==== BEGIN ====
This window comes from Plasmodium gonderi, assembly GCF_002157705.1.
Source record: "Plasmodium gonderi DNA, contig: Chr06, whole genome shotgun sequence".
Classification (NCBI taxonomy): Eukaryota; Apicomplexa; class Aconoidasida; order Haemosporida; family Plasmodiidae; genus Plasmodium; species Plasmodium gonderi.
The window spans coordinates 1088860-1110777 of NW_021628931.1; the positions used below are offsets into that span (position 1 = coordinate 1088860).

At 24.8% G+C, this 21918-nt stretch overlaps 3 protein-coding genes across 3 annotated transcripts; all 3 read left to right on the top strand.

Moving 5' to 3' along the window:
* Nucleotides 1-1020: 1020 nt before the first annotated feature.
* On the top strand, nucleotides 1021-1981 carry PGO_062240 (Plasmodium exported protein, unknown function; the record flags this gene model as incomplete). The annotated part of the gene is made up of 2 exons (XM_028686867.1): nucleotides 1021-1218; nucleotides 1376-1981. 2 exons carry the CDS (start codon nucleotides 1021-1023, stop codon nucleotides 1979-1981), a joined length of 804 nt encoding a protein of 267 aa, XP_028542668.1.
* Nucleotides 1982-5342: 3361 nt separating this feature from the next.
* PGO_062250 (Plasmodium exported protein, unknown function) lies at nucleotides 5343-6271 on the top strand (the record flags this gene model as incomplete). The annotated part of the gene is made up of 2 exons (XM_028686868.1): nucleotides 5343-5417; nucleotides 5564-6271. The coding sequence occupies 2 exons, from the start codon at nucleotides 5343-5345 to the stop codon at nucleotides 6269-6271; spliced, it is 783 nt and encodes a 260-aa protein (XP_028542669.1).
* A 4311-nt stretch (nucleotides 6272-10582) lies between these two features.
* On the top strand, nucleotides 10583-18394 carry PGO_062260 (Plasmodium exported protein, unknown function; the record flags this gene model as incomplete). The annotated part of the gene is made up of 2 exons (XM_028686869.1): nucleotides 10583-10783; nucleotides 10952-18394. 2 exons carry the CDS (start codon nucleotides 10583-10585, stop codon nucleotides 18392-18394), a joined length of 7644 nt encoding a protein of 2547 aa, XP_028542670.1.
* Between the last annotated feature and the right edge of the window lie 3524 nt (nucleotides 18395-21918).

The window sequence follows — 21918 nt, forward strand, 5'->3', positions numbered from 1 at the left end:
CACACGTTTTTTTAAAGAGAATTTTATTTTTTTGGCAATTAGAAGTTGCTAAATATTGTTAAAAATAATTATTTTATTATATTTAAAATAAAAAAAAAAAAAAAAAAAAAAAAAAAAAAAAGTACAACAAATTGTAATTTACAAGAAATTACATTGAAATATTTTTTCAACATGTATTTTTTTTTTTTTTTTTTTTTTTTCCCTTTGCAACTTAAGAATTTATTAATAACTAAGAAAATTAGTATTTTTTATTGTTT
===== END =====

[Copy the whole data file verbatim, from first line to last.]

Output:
This window comes from Plasmodium gonderi, assembly GCF_002157705.1.
Source record: "Plasmodium gonderi DNA, contig: Chr06, whole genome shotgun sequence".
Classification (NCBI taxonomy): Eukaryota; Apicomplexa; class Aconoidasida; order Haemosporida; family Plasmodiidae; genus Plasmodium; species Plasmodium gonderi.
The window spans coordinates 1088860-1110777 of NW_021628931.1; the positions used below are offsets into that span (position 1 = coordinate 1088860).

At 24.8% G+C, this 21918-nt stretch overlaps 3 protein-coding genes across 3 annotated transcripts; all 3 read left to right on the top strand.

Moving 5' to 3' along the window:
* Nucleotides 1-1020: 1020 nt before the first annotated feature.
* On the top strand, nucleotides 1021-1981 carry PGO_062240 (Plasmodium exported protein, unknown function; the record flags this gene model as incomplete). The annotated part of the gene is made up of 2 exons (XM_028686867.1): nucleotides 1021-1218; nucleotides 1376-1981. 2 exons carry the CDS (start codon nucleotides 1021-1023, stop codon nucleotides 1979-1981), a joined length of 804 nt encoding a protein of 267 aa, XP_028542668.1.
* Nucleotides 1982-5342: 3361 nt separating this feature from the next.
* PGO_062250 (Plasmodium exported protein, unknown function) lies at nucleotides 5343-6271 on the top strand (the record flags this gene model as incomplete). The annotated part of the gene is made up of 2 exons (XM_028686868.1): nucleotides 5343-5417; nucleotides 5564-6271. The coding sequence occupies 2 exons, from the start codon at nucleotides 5343-5345 to the stop codon at nucleotides 6269-6271; spliced, it is 783 nt and encodes a 260-aa protein (XP_028542669.1).
* A 4311-nt stretch (nucleotides 6272-10582) lies between these two features.
* On the top strand, nucleotides 10583-18394 carry PGO_062260 (Plasmodium exported protein, unknown function; the record flags this gene model as incomplete). The annotated part of the gene is made up of 2 exons (XM_028686869.1): nucleotides 10583-10783; nucleotides 10952-18394. 2 exons carry the CDS (start codon nucleotides 10583-10585, stop codon nucleotides 18392-18394), a joined length of 7644 nt encoding a protein of 2547 aa, XP_028542670.1.
* Between the last annotated feature and the right edge of the window lie 3524 nt (nucleotides 18395-21918).

The window sequence follows — 21918 nt, forward strand, 5'->3', positions numbered from 1 at the left end:
CACACGTTTTTTTAAAGAGAATTTTATTTTTTTGGCAATTAGAAGTTGCTAAATATTGTTAAAAATAATTATTTTATTATATTTAAAATAAAAAAAAAAAAAAAAAAAAAAAAAAAAAAAAGTACAACAAATTGTAATTTACAAGAAATTACATTGAAATATTTTTTCAACATGTATTTTTTTTTTTTTTTTTTTTTTTTCCCTTTGCAACTTAAGAATTTATTAATAACTAAGAAAATTAGTATTTTTTATTGTTT